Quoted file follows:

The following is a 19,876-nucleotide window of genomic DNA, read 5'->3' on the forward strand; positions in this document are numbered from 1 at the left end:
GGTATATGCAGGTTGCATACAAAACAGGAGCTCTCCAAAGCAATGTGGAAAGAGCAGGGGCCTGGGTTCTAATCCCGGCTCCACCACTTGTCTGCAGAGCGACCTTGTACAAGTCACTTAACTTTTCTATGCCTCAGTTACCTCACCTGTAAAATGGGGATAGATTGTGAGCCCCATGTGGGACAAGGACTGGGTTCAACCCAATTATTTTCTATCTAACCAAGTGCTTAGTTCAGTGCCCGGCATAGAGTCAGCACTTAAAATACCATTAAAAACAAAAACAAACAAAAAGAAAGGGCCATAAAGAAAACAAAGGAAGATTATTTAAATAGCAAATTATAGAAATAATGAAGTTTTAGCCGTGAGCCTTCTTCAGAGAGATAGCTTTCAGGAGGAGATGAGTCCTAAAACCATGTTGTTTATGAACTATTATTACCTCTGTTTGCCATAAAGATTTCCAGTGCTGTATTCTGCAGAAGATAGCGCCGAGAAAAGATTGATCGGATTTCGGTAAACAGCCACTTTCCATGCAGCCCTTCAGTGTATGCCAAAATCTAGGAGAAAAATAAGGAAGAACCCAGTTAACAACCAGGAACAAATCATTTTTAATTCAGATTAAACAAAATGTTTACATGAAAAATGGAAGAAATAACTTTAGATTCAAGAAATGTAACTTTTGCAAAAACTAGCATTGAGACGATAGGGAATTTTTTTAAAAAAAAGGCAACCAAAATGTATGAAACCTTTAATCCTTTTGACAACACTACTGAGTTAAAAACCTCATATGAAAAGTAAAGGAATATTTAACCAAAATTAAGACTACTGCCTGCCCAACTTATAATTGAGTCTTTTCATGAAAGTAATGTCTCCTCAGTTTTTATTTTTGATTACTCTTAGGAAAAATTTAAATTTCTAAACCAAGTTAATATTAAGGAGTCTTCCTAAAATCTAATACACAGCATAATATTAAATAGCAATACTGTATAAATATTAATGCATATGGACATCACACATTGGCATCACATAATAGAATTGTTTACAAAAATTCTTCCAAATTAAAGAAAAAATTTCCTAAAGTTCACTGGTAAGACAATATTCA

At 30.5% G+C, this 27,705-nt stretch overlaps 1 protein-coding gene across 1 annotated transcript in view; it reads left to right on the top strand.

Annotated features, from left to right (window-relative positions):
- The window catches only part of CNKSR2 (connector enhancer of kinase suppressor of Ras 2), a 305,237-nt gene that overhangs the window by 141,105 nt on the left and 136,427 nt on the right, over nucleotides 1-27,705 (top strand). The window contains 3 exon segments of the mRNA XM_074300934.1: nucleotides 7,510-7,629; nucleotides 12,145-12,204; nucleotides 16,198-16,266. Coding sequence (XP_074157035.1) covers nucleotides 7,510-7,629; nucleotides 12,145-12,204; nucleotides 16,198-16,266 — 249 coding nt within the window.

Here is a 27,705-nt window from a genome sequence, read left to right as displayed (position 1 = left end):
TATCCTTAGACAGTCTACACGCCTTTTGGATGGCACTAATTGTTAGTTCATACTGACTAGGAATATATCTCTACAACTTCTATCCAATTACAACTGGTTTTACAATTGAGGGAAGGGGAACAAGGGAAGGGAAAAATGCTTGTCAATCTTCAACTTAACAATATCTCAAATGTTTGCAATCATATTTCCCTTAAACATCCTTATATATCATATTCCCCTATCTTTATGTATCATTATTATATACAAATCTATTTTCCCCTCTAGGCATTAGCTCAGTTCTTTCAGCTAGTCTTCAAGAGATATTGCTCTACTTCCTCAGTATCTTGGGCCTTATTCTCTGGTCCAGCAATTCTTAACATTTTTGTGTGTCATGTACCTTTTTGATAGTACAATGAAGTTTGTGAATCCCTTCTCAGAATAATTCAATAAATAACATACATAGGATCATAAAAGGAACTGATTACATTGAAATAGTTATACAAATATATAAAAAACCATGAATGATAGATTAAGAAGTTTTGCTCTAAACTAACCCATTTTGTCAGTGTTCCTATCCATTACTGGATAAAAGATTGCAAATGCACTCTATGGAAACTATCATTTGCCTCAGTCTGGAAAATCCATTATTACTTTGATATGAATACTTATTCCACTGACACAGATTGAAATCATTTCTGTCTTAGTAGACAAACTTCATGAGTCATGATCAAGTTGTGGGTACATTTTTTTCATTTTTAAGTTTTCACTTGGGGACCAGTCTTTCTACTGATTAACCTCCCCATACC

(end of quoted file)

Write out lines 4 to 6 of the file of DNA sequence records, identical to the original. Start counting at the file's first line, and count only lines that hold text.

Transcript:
Annotated features, from left to right (window-relative positions):
- The window catches only part of CNKSR2 (connector enhancer of kinase suppressor of Ras 2), a 305,237-nt gene that overhangs the window by 141,105 nt on the left and 136,427 nt on the right, over nucleotides 1-27,705 (top strand). The window contains 3 exon segments of the mRNA XM_074300934.1: nucleotides 7,510-7,629; nucleotides 12,145-12,204; nucleotides 16,198-16,266. Coding sequence (XP_074157035.1) covers nucleotides 7,510-7,629; nucleotides 12,145-12,204; nucleotides 16,198-16,266 — 249 coding nt within the window.

Here is a 27,705-nt window from a genome sequence, read left to right as displayed (position 1 = left end):